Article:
The main culprit for allergies is pollen. Most allergies that patients experience tend to be around spring when pollen is released by trees, grass and flowers blooming. Pollen is considered a foreign attacker to your body, so your immune system kicks into high gear and tries to protect the body by releasing antibodies and histamines to fight it off. Even though histamines are trying to protect you, they are what cause the allergy symptoms you try to fight.
1 AnswerMercy Medical Center answeredAs the weather warms up and flowers begin to bloom, you may experience the familiar sneezing, congestion and watery eyes of seasonal allergies. This spring, use these three tips to stop allergies in their tracks:
- Shower before bed. Pesky pollen can cling to your hair and skin and keep your body’s allergic response going all night.
- Limit your exposure. Avoid going outside during the middle of the day and afternoon, when pollen counts are highest. Keep doors and windows closed, and don’t drive with the windows down in your car.
- Medicate to alleviate. Non-drowsy allergy medications are available over the counter to relieve your suffering. Never start a new medication without talking to your doctor. He or she may also recommend immunotherapy (allergy shots) for severe allergies.
Please note, the information contained on this website is provided to supplement the care provided by your physician. It is not intended to be a substitute for professional medical advice. Always seek the advice of a qualified healthcare provider if you have questions regarding your medical condition or before starting any new treatment. In the event of a medical emergency, always call 911 or proceed to your nearest emergency care facility.
1 AnswerRealAge answeredA drug allergy is a group of symptoms that occur when your body is exposed to a drug to which it has developed a sensitivity. That sensitivity causes your body's immune system to overreact to the drug. A drug allergy may not happen the first time you take a medication, but if you take the drug again, your body's immune system may cause the release of antibodies or certain immune chemicals that can cause symptoms.
Common symptoms of allergies to drugs may include:
- skin and/or eye itching
- skin rash
- swelling of the lips, tongue or face
- abdominal pain or cramping
- nausea, vomiting and/or diarrhea
- dizziness, fainting, lightheadedness
- difficulty breathing
- rapid pulse
- heart palpitations
- chemotherapy medicines
- aspirin and non-steroidal antiinflammatory drugs(NSAIDs) such as ibuprofen
- monoclonal antibodies
2 AnswersIf you know you're allergic to bees, you should always have an epinephrine pen on hand. You can get a prescription for this from your doctor. If you don't have an epinephrine pen, you may take Benadryl. But you should also see a healthcare professional as soon as possible. Bee stings can be serious for people who are allergic to them.
1 AnswerHealthyWomen answeredMaybe outdoor exercising sounds lovely to you, but you're worried that being in nature will trigger your allergies, asthma or other breathing problems. Talk with your healthcare provider about coordinating your activity interests with your health condition. Then consider these suggestions to help make exercising outdoors like a breath of fresh air for your body and spirits:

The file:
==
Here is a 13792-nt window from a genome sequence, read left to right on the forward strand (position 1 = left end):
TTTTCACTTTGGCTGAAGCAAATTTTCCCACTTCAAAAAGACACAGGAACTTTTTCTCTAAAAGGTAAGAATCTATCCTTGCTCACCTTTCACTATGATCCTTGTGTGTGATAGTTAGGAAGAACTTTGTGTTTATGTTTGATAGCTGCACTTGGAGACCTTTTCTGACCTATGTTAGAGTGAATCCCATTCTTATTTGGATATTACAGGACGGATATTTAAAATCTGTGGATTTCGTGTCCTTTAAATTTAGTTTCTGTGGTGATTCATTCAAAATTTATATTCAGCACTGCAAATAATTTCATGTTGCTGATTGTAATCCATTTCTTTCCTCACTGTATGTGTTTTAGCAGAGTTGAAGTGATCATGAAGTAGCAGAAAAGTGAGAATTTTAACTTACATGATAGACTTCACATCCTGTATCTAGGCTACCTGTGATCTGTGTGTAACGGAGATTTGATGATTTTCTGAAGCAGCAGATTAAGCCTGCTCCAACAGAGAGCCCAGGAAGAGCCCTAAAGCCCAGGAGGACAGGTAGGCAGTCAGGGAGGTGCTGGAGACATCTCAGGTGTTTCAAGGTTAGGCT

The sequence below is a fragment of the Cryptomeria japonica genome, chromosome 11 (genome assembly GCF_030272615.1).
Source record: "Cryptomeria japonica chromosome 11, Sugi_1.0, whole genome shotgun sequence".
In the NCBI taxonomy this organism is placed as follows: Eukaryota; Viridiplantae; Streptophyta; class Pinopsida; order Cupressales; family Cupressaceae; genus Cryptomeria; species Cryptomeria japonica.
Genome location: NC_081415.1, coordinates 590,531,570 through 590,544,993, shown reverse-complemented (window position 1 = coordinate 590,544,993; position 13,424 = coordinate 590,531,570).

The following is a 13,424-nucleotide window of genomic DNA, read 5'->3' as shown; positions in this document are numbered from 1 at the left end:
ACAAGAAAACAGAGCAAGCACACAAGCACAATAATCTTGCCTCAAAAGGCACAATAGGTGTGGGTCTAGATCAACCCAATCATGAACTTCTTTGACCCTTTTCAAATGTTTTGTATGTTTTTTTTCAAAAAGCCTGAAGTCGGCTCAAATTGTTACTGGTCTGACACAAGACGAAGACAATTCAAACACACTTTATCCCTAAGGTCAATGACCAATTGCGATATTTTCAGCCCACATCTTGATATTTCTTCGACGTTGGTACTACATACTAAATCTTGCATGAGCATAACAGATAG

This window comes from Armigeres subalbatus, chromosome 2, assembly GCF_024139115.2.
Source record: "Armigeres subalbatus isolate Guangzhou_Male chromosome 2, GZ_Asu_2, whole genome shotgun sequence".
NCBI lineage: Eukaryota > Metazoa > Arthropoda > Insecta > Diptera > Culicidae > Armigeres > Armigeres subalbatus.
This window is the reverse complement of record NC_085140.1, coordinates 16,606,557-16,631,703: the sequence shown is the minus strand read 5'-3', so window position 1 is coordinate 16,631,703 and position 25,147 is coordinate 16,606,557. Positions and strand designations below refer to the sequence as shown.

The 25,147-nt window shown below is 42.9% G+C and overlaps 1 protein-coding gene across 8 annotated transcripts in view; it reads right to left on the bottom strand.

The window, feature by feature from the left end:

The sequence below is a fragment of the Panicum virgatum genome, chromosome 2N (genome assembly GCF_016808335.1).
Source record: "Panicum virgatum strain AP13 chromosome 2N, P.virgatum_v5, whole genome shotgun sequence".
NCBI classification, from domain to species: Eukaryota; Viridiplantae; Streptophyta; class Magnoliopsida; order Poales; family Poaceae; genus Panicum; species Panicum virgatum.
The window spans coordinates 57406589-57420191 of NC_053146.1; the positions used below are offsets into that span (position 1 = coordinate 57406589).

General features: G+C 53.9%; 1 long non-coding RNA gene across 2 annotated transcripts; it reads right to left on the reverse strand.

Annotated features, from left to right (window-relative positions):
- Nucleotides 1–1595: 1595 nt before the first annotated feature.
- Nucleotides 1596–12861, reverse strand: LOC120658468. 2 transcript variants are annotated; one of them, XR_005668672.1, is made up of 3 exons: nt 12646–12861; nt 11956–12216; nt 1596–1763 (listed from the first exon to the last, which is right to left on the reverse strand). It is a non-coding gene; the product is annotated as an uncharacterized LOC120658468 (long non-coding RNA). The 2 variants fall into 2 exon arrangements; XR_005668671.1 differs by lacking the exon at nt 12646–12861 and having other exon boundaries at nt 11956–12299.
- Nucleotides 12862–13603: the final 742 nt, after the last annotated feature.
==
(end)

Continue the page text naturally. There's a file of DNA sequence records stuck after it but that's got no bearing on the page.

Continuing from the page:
- If you have asthma, use your medications before exercising, in the manner prescribed by your doctor. Do a five- to 10-minute warm-up. With the right treatment and management plan, people with exercise-induced asthma can participate safely in exercise.
- Walking is a good exercise choice over activities that cause you to breathe faster, such as running or soccer.
- Higher ozone and pollutant levels can cause breathing problems, so check levels before exercising outdoors. Many online and print weather forecasts now report air quality levels: 0 to 50 is good; 50 to 100 is not harmful, but could cause breathing problems for some people with asthma; above 100 is unhealthy if you have lung or heart disease and other conditions; above 150 is unhealthy for everyone.
- Exercise in the early morning or early evening, when pollution levels are lower.
- If you have breathing problems, avoid exercising outdoors in very cold weather.
1 AnswerDr. Clifford W. Bassett, MD , Allergy & Immunology, answered
Skeeter syndrome is an allergic reaction to the protein in a mosquito's saliva, which makes the bites even more red and inflamed. Watch as allergist Clifford Bassett, MD, discusses how to treat these bites, and how to test for a mosquito allergy.
1 AnswerIt's very important to alert others about allergies, especially if they are severe and life-threatening (for example, you have difficulty breathing if you come into contact with the particular agent). Medical alert tags are the easiest way to alert others to your allergy, especially if you are unable to do so yourself for some reason. It's important to keep in mind instances when you could potentially be exposed to your allergen, as well, like eating at a restaurant that may have peanuts in the food, and you should always alert your waiter and others to your allergy.
2 AnswersAnaphylaxis is defined as a serious allergic reaction that is rapid in onset and may cause death. It must be quickly determined and treated to avoid a life-threatening situation. Death from anaphylaxis usually results from choking due to upper airway swelling or from breathing failure due to lung obstruction and, less commonly, from heart failure. Epinephrine must be administered when signs and symptoms of anaphylaxis appear to be life-threatening.
1 AnswerAnaphylaxis is a potentially life-threatening medical emergency requiring immediate help. 911 should be called immediately, as rapid treatment is essential in preventing further damage from the anaphylactic reaction. Treatment is highly effective especially if administered early.